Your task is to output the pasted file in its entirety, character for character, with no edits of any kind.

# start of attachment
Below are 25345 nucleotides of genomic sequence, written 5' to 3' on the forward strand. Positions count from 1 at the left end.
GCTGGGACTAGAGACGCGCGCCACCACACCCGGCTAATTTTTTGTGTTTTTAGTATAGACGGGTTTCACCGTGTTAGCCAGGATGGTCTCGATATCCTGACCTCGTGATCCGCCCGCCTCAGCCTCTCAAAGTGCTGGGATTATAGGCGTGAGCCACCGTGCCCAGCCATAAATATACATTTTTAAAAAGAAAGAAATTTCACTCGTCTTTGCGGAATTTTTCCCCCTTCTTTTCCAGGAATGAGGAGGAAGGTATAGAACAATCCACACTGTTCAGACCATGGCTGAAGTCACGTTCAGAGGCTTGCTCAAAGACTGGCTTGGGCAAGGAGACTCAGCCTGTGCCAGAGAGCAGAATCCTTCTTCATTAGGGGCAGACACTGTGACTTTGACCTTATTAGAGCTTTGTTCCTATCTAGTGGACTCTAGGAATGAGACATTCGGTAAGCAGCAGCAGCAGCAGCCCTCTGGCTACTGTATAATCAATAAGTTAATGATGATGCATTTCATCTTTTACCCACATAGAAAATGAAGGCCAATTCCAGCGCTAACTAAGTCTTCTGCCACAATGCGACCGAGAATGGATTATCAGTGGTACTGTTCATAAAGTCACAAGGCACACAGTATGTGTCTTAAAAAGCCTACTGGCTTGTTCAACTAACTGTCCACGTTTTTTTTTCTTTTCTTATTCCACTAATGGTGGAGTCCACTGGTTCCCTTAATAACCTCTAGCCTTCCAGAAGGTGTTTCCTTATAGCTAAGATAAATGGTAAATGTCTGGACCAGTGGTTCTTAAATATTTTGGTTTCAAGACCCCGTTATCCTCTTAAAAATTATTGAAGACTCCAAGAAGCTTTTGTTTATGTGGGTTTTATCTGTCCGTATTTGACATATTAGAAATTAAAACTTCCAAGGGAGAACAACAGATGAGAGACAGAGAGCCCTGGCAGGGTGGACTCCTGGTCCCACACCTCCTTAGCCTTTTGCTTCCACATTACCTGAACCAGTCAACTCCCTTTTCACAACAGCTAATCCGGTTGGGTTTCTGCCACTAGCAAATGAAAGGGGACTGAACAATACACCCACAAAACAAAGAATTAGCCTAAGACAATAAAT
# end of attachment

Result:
Below are 25345 nucleotides of genomic sequence, written 5' to 3' on the forward strand. Positions count from 1 at the left end.
GCTGGGACTAGAGACGCGCGCCACCACACCCGGCTAATTTTTTGTGTTTTTAGTATAGACGGGTTTCACCGTGTTAGCCAGGATGGTCTCGATATCCTGACCTCGTGATCCGCCCGCCTCAGCCTCTCAAAGTGCTGGGATTATAGGCGTGAGCCACCGTGCCCAGCCATAAATATACATTTTTAAAAAGAAAGAAATTTCACTCGTCTTTGCGGAATTTTTCCCCCTTCTTTTCCAGGAATGAGGAGGAAGGTATAGAACAATCCACACTGTTCAGACCATGGCTGAAGTCACGTTCAGAGGCTTGCTCAAAGACTGGCTTGGGCAAGGAGACTCAGCCTGTGCCAGAGAGCAGAATCCTTCTTCATTAGGGGCAGACACTGTGACTTTGACCTTATTAGAGCTTTGTTCCTATCTAGTGGACTCTAGGAATGAGACATTCGGTAAGCAGCAGCAGCAGCAGCCCTCTGGCTACTGTATAATCAATAAGTTAATGATGATGCATTTCATCTTTTACCCACATAGAAAATGAAGGCCAATTCCAGCGCTAACTAAGTCTTCTGCCACAATGCGACCGAGAATGGATTATCAGTGGTACTGTTCATAAAGTCACAAGGCACACAGTATGTGTCTTAAAAAGCCTACTGGCTTGTTCAACTAACTGTCCACGTTTTTTTTTCTTTTCTTATTCCACTAATGGTGGAGTCCACTGGTTCCCTTAATAACCTCTAGCCTTCCAGAAGGTGTTTCCTTATAGCTAAGATAAATGGTAAATGTCTGGACCAGTGGTTCTTAAATATTTTGGTTTCAAGACCCCGTTATCCTCTTAAAAATTATTGAAGACTCCAAGAAGCTTTTGTTTATGTGGGTTTTATCTGTCCGTATTTGACATATTAGAAATTAAAACTTCCAAGGGAGAACAACAGATGAGAGACAGAGAGCCCTGGCAGGGTGGACTCCTGGTCCCACACCTCCTTAGCCTTTTGCTTCCACATTACCTGAACCAGTCAACTCCCTTTTCACAACAGCTAATCCGGTTGGGTTTCTGCCACTAGCAAATGAAAGGGGACTGAACAATACACCCACAAAACAAAGAATTAGCCTAAGACAATAAAT